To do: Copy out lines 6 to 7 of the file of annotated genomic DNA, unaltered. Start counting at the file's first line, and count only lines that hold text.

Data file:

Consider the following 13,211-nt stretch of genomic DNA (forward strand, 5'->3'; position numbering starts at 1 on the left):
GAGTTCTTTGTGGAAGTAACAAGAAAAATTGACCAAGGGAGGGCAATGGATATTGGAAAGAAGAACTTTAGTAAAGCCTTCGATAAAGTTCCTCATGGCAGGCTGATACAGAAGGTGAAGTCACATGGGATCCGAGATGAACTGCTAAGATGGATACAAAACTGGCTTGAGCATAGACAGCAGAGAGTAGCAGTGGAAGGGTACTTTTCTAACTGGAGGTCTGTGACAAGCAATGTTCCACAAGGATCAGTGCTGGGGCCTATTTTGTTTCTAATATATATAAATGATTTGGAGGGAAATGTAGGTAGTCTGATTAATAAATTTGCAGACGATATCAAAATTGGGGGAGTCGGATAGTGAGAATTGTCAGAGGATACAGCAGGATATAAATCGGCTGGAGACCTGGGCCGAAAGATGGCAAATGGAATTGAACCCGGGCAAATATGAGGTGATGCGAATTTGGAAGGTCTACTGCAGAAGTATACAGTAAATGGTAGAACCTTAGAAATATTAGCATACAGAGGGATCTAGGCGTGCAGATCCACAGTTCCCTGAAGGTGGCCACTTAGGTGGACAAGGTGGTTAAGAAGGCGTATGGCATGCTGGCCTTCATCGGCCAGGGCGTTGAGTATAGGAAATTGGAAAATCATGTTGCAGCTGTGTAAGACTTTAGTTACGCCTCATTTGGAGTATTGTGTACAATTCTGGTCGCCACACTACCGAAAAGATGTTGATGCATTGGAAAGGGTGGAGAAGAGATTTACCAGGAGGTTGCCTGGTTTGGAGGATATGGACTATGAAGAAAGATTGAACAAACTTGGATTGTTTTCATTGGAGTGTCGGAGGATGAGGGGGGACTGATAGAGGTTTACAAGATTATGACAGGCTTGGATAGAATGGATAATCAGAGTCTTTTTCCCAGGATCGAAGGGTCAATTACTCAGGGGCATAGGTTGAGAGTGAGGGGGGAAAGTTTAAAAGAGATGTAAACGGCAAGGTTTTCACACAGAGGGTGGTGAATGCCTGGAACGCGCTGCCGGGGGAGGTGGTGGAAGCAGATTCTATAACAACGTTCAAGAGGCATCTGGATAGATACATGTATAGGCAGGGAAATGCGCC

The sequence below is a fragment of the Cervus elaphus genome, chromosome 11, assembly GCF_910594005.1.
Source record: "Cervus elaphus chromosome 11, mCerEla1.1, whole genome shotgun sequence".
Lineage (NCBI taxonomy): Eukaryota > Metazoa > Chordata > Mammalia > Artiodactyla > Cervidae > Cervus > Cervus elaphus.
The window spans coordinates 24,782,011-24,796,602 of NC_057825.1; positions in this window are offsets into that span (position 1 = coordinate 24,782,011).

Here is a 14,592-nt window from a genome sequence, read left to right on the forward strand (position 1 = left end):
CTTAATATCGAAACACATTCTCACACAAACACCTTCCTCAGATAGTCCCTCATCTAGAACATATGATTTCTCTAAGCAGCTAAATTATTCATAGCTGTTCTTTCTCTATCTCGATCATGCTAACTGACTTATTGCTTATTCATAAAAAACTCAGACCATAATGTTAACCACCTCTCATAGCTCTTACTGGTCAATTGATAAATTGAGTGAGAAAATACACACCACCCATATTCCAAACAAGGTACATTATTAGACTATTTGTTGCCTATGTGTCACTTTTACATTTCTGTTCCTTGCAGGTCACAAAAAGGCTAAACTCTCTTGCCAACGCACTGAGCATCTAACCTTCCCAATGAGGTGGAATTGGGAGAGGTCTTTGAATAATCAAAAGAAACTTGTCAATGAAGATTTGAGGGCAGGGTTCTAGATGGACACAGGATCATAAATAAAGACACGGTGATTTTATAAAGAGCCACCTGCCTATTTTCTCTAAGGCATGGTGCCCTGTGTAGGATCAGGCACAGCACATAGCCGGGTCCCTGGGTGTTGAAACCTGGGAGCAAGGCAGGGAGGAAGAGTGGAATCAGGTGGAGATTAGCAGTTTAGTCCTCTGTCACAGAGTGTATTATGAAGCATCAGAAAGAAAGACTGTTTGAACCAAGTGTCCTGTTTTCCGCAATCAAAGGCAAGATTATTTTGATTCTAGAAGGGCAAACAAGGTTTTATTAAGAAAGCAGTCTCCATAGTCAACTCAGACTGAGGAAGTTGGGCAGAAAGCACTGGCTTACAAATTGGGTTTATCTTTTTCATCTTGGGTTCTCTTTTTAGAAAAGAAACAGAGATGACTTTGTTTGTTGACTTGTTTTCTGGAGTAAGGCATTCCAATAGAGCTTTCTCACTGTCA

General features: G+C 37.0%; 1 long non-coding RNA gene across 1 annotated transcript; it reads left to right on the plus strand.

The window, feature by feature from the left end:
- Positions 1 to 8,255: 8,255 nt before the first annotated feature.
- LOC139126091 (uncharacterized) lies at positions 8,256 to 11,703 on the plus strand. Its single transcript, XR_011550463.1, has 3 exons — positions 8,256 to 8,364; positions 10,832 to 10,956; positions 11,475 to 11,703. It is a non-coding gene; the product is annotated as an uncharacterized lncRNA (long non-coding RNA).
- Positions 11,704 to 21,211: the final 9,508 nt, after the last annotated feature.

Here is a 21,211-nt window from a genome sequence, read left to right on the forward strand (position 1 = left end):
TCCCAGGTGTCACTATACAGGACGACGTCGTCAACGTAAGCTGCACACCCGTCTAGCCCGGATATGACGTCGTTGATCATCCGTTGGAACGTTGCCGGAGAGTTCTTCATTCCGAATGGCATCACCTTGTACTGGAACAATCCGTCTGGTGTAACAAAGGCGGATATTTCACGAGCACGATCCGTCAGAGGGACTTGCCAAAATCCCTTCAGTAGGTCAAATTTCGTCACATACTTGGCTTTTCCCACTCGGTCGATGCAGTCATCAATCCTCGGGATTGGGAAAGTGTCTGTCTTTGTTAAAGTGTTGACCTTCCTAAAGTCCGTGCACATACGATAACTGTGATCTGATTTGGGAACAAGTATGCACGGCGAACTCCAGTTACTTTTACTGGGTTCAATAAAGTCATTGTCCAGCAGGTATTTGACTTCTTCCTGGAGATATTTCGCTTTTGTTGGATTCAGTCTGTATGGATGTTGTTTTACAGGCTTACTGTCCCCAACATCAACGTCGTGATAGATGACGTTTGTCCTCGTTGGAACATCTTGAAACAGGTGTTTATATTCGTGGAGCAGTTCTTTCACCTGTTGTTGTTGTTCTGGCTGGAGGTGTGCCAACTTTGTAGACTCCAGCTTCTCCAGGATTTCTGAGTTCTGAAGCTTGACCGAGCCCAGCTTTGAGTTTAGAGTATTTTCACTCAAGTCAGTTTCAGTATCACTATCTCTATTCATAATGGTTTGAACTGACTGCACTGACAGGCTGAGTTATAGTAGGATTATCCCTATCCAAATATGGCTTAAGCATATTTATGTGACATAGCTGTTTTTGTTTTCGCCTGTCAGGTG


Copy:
The window spans coordinates 24,782,011-24,796,602 of NC_057825.1; positions in this window are offsets into that span (position 1 = coordinate 24,782,011).

Here is a 14,592-nt window from a genome sequence, read left to right on the forward strand (position 1 = left end):